Saturday, September 30, 2023

School killer Parkland formally sentenced to life in prison

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Parkland school shooter Nikolas Cruz was sentenced to life in prison without parole on Wednesday.

Cruz, shackled and in a red prison overalls, showed no emotion as Circuit Judge Elizabeth Scherer handed out 34 consecutive life sentences, one at a time. (Photo: AP)

By Associated Press: School shooter Nikolas Cruz in Parkland was formally sentenced to life in prison on Wednesday after families of his 17 murdered victims spent two days berating him as evil, a coward, a monster and an inhuman deserving of a painful death.

Cruz, handcuffed and in a red prison coverall, showed no emotion as Circuit Judge Elizabeth Scherer handed out 34 consecutive life sentences — one for those killed and the 17 he injured in the Marjory massacre of February 14, 2018 Stoneman Douglas High School in suburban Washington. Fort Lauderdale.

The judge’s voice broke as she read the opening sentences, but she gained strength and volume and pushed down the list. Scherer had no choice in sentencing; the jury in Cruz’s three-month criminal trial voted 9-3 on Oct. 13 to sentence him to death, but Florida law requires unanimity to impose that sentence.

Also read | Parkland shooter gets life, jury spares death penalty; disgusted, say the victims’ parents

Scherer made no comments to Cruz that went beyond what was required by law. Instead, the judge praised the families of the victims and the injured, calling them strong, gracious and patient.

“I know you’ll be fine because you’ve got each other,” Scherer said.

Some of the parents and other relatives of the fallen wept as she spoke. When she was done and Cruz was led out of the courtroom, a father muttered, “Relieved.” Then they gathered in groups and hugged each other.

Cruz, 24 and a former student of Stoneman Douglas, pleaded guilty last year to the massacre, where he occupied a three-story classroom building for seven minutes and fired 140 shots with a semi-automatic rifle. He will be taken to the Florida Prison Processing Center near Miami in a few days before being assigned to a maximum security facility. Experts say he will likely be placed in pre-trial detention for years before being released into the general population of the prison.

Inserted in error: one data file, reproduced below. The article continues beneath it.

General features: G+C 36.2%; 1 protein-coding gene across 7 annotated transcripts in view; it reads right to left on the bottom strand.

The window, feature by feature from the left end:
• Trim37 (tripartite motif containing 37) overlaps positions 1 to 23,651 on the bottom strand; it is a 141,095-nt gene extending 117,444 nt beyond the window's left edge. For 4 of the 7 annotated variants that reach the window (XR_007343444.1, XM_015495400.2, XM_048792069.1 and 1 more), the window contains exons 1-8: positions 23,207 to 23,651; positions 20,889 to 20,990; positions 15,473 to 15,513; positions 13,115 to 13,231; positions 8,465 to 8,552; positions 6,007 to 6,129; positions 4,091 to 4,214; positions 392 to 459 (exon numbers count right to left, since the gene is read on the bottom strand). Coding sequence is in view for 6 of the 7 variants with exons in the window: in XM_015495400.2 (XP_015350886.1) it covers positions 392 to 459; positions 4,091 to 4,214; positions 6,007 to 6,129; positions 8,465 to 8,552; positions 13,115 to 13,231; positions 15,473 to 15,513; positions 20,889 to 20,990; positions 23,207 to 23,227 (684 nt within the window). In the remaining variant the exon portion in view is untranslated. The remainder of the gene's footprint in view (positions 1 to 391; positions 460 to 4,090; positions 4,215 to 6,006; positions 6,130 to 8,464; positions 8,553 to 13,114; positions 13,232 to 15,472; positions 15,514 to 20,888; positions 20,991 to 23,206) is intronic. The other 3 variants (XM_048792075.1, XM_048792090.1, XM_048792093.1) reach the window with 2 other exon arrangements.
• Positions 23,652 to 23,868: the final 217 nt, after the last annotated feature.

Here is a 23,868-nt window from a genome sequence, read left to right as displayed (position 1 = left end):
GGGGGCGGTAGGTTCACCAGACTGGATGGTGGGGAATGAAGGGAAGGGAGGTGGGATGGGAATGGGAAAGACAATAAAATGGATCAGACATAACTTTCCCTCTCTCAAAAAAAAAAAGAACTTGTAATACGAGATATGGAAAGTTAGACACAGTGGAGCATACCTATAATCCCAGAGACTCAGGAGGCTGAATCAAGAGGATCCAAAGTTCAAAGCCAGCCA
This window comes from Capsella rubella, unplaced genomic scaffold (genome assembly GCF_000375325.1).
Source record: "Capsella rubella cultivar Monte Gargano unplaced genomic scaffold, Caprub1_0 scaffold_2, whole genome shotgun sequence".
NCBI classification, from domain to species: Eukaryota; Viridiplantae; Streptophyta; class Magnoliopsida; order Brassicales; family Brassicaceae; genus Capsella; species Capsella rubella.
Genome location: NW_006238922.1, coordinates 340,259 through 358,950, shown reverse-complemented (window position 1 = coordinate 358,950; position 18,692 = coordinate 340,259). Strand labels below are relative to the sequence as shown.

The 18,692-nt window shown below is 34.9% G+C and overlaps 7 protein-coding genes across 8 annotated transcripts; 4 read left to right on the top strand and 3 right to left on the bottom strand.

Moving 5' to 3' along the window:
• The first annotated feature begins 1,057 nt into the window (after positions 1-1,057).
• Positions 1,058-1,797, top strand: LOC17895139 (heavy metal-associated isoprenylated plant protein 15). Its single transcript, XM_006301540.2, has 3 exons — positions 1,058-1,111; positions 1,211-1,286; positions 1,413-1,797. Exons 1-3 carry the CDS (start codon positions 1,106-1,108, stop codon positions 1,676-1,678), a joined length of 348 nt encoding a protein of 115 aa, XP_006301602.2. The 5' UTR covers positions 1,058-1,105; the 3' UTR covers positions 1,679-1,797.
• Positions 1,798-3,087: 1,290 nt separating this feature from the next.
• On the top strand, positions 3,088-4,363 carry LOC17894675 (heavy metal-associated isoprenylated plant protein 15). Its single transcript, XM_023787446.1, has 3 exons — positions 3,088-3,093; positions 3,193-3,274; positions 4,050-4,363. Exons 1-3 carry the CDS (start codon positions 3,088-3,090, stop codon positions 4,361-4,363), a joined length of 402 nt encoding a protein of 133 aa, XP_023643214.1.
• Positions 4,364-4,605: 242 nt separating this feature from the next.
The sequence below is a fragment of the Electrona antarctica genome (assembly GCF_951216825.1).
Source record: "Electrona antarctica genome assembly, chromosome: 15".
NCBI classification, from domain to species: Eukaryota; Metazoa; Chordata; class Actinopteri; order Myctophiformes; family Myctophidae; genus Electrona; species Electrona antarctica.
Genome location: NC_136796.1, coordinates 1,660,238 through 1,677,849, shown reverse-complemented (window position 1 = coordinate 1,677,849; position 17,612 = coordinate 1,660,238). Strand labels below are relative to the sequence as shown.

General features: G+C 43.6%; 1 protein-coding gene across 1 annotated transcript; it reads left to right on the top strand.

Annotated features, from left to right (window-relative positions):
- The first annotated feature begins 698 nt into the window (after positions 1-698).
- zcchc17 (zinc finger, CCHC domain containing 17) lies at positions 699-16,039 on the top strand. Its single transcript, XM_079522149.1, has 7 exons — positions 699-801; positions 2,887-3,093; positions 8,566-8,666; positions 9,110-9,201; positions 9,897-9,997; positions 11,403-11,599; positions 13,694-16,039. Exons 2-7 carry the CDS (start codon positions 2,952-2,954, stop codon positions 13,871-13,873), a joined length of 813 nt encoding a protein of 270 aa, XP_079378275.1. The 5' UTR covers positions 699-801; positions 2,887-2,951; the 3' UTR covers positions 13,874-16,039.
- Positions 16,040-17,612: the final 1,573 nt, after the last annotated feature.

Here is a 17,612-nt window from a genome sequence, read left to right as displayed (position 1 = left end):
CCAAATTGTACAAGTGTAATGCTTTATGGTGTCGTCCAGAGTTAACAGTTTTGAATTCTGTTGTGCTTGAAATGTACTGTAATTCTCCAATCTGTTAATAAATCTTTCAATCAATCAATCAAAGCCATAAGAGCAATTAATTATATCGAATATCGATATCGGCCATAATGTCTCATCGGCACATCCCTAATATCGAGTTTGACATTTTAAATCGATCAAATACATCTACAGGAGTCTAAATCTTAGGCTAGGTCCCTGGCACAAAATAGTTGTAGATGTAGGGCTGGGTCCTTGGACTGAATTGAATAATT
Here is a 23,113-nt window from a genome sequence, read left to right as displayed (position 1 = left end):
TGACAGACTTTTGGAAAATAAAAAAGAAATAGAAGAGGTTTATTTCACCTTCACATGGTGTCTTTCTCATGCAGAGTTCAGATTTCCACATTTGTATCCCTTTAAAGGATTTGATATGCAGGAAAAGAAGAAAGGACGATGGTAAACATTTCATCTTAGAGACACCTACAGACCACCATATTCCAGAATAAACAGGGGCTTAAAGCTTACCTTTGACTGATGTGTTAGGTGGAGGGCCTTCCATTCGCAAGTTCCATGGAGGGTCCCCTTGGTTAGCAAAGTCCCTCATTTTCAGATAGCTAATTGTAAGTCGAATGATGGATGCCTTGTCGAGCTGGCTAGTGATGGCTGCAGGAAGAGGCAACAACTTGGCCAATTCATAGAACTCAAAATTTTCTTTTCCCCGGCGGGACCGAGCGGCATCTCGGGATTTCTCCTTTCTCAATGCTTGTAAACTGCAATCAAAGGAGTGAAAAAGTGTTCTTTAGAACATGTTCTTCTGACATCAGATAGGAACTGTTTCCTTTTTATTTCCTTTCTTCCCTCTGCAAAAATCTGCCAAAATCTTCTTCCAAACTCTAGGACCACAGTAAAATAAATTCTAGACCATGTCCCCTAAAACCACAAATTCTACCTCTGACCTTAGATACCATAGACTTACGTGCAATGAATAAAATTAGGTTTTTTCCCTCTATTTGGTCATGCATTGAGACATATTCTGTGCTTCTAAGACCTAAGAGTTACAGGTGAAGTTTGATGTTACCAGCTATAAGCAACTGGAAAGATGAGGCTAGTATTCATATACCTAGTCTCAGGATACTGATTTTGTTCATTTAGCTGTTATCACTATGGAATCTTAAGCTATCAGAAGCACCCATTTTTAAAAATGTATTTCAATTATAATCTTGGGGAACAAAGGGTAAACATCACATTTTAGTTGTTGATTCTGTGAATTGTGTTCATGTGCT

The conviction came after the families and the injured verbally beat Cruz for two days as they mourned their loved ones. Many wished him a painful death and complained that he could not be sentenced to death. Others said they would try not to think about him after leaving court on Wednesday.

“Really justice would be done if every family here got a bullet and your AR-15 and we got to pick straws, and each of us would shoot at you one at a time, making sure you felt every bit of it,” he says. Linda Beigel Schulman Her son, teacher Scott Beigel, was shot in the back as he led students to safety in his classroom.

She told him his fear would increase, “until the last relative who drew the last straw had the privilege of causing them to kill you.”

Fred Guttenberg told the court that he finally watched the security video of the shooting last week, witnessing his 14-year-old daughter Jaime come within a step of a stair door and safety when Cruz’s bullet struck her in the spine.

“I saw you enjoying it,” he told Cruz. He said he then went to Jaime’s grave and asked her for advice.

“I walked away from the cemetery and realized that regardless of the verdict, nothing changed. Jaime is still in the cemetery,’ he said. “I’m still a dad who dreamed every day of walking his daughter down the aisle and now I have to face a life full of reality that I won’t.”

Victoria Gonzalez, whose friend Joaquin Oliver was murdered while lying wounded on the floor, told Cruz she had once sat next to him in a class. She told him she felt sorry for him every day then, knowing he was having a hard time. His lawyers said his birth mother’s heavy drinking caused him brain damage – a claim that the prosecution and the families rejected.

“I supported you,” Gonzalez told Cruz, telling him she’d cross her fingers if the teacher asked him a question, hoping he’d do well and feel like she’d accomplished something. . At that time, her life was happy, she had friends: “Joaquin loved me for all my flaws.”

Now, she says, because of what Cruz did, she can’t get close to anyone because she fears loss, no matter what her appearance says.

“I blame you – not just you – but certainly you,” she said. She remembered listening to a coroner describe Oliver’s horrific head injury. “I will live with that – and you will live with that indifferently.”

Several parents said during the two days they would petition the legislature to change the state’s death penalty law so that unanimity of the jury is no longer necessary for a judge to impose a death sentence.

“Do we have closure now? Let me be clear, absolutely not,” said Dr. Ilan Alhadeff, whose 14-year-old daughter Alyssa was killed when Cruz shot at her classroom. “What I see is that the system considers the life of this animal more important than the 17 that are now dead. Worse, we sent the message to the next killer that the death penalty would not be applied to mass murder. This is wrong and must be fixed immediately.”

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